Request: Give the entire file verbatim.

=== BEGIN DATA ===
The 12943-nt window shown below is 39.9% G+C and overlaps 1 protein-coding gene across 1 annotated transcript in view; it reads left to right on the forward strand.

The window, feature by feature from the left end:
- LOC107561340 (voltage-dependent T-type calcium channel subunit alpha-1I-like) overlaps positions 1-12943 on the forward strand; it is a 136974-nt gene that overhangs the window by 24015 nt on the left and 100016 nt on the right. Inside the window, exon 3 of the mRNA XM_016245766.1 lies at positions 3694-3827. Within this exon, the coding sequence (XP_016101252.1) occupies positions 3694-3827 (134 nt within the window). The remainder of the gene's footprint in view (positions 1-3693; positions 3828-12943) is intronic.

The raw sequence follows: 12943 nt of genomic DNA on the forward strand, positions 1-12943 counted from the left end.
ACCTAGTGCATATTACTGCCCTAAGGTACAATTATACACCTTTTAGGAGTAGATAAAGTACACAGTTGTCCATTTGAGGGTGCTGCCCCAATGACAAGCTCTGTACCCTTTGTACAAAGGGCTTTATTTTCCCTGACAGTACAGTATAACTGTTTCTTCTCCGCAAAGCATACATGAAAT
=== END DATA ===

The 12943-nt window shown below is 39.9% G+C and overlaps 1 protein-coding gene across 1 annotated transcript in view; it reads left to right on the forward strand.

The window, feature by feature from the left end:
- LOC107561340 (voltage-dependent T-type calcium channel subunit alpha-1I-like) overlaps positions 1-12943 on the forward strand; it is a 136974-nt gene that overhangs the window by 24015 nt on the left and 100016 nt on the right. Inside the window, exon 3 of the mRNA XM_016245766.1 lies at positions 3694-3827. Within this exon, the coding sequence (XP_016101252.1) occupies positions 3694-3827 (134 nt within the window). The remainder of the gene's footprint in view (positions 1-3693; positions 3828-12943) is intronic.

The raw sequence follows: 12943 nt of genomic DNA on the forward strand, positions 1-12943 counted from the left end.
ACCTAGTGCATATTACTGCCCTAAGGTACAATTATACACCTTTTAGGAGTAGATAAAGTACACAGTTGTCCATTTGAGGGTGCTGCCCCAATGACAAGCTCTGTACCCTTTGTACAAAGGGCTTTATTTTCCCTGACAGTACAGTATAACTGTTTCTTCTCCGCAAAGCATACATGAAAT